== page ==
The Eichlers of South Land Park - Sacramento

man rollerskating past suthland park housesNot everyone thought Sacramento was ready for modern homes in 1955, the year Joe Eichler expanded his operation outside of the Bay Area for the first time. His son, Ned, the company sales manager, advised against it. "I thought we were spreading the whole thing too much," he says. "We didn't have any subcontractors we could use in Sacramento. It all had to be brand new." Joe didn't heed the warnings. But he couldn't ignore the consequences. "Oh, they didn't sell at all," exclaims Nadine Crose, an early buyer who loved her home and still lives there, but says most Sacramentans just didn't get the Eichlers. Eichler pulled the plug after building about 60 homes—they don't even reach nearby Eichler Street, which has nary an Eichler on it.

"Eichler pulled out because people weren't used to these models of houses with all this glass and flat roofs in Sacramento," says another early buyer, Marie Pardini. "And Eichler was saddled with all these lots."

"I don't think we ever sold the houses very well in Sacramento," Ned says. "We needed a fairly sophisticated middle-class buyer, and you didn't have that too much there."

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The Eichler neighborhood, a tract Eichler Homes originally marketed as South Land Park Hills, may not have succeeded as a business venture, but the folks who bought fell in love with the neighborhood and their love never grew cold—judging by how many original owners stayed for decades, the handful who remain, and by several of their children who have returned.

The Eichler subdivision, like the wider neighborhood South Land Park in general, has always been well-tended, with softly curving streets, an ever-deepening canopy of trees, evening breezes from the Delta, and easy access to downtown, just five miles to the north.

Just over a decade ago, life turned even better for the Eichlers, as serious fans of modernism started moving in and fixing up. It also helps that a woman who recently bought into the neighborhood is a true fan who runs a popular blog promoting all things modern in Sacramento—a town that is finally starting to acknowledge its modern heritage.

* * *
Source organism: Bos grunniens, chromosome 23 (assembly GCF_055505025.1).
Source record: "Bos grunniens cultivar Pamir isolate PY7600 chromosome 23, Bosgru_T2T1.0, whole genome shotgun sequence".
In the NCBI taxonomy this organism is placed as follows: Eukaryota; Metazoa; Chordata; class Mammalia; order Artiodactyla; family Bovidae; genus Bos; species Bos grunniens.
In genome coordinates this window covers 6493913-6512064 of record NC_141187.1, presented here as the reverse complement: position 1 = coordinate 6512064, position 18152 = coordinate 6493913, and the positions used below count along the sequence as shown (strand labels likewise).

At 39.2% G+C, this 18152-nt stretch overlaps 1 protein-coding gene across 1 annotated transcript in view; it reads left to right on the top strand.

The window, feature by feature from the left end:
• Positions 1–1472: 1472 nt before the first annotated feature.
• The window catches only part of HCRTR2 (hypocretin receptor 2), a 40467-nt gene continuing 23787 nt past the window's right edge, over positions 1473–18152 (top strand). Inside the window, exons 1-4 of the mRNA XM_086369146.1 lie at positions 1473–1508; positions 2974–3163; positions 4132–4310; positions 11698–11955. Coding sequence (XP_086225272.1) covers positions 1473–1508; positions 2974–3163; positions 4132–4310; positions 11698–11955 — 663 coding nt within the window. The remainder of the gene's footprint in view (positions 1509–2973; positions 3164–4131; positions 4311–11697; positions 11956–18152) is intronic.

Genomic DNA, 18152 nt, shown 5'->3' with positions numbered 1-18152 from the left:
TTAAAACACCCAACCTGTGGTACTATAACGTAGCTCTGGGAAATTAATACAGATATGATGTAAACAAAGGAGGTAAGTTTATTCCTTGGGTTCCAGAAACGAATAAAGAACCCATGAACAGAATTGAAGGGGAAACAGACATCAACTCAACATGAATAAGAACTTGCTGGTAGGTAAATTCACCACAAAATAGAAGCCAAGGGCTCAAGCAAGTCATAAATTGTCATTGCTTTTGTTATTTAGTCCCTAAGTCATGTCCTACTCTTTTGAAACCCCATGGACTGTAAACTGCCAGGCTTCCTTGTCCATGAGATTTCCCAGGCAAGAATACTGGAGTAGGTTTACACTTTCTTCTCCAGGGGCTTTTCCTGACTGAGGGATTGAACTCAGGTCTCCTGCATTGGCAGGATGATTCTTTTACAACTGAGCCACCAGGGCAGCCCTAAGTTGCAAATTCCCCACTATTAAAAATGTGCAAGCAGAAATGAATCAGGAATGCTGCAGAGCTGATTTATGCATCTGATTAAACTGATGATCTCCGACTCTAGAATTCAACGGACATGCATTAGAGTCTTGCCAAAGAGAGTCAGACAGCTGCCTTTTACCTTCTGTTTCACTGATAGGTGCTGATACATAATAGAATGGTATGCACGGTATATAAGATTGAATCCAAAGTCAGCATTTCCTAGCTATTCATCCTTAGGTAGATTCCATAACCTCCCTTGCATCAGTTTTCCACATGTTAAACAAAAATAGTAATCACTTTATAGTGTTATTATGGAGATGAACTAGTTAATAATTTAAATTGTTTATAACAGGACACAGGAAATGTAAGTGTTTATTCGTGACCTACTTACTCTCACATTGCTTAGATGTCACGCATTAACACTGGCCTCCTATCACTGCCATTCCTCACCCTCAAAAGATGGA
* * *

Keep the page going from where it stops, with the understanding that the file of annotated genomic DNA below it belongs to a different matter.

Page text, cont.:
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Many neighbors credit Michael Triglia and Clyde Brown, who began restoring a dilapidated Eichler in 1997, for sparking the restoration trend. "The remodel they did on their front of their façade was so dramatic that people began paying attention," says Pam Rice.

Her husband, Joel, was particularly taken by a low wall Triglia and Brown installed in their front yard, matching concrete blocks used on the house. "I asked them if I could copy their wall idea," Joel says. "They said, 'Sure. We're flattered.'"

The homes, built from 1955 to '56, are three and four-bedroom Jones & Emmons models, plans JE-80, 83, 84, 85, and 89, mostly with flat or low-gable roofs. They originally sold for $17,750 to $21,000.

A stroll through the neighborhood's three streets—South Land Park Drive, Fordham Way, and Oakridge Way—reveals homes with surprising integrity. Fordham is particularly rich in original garage doors. "I guess it's a credit to the neighborhood, its sensibilities," Pam Rice says. But well-preserved houses sit alongside some that have been so badly altered only a stray beam reveals the Eichler beneath.

"One Eichler," Nadine Crose says, "you don't know it's an Eichler. You walk right by it." Joel Rice observes, "There used to be one that looked like a Taco Bell for a while."

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"But I think those days are over," says Tom Graham, who says he bought in the neighborhood five years ago "for the fun, for the Eichlers."

"I think people today are coming here because they are Eichlers," he adds. Both originally and today, many buyers have come from outside the Central Valley and many work for the state, which dominates this company town. Jon Hill, who has filled his Eichler with classic modern furniture and space-age Syroco clocks ("At night you can hear them ticking away"), is from the San Francisco area. Marie Pardini and her late husband, who bought in 1959, had been living in a modern home in Los Angeles. Pardini's home remains one of the best preserved in the neighborhood, with intact mahogany walls and with classic mid-century furnishings, including a boomerang table.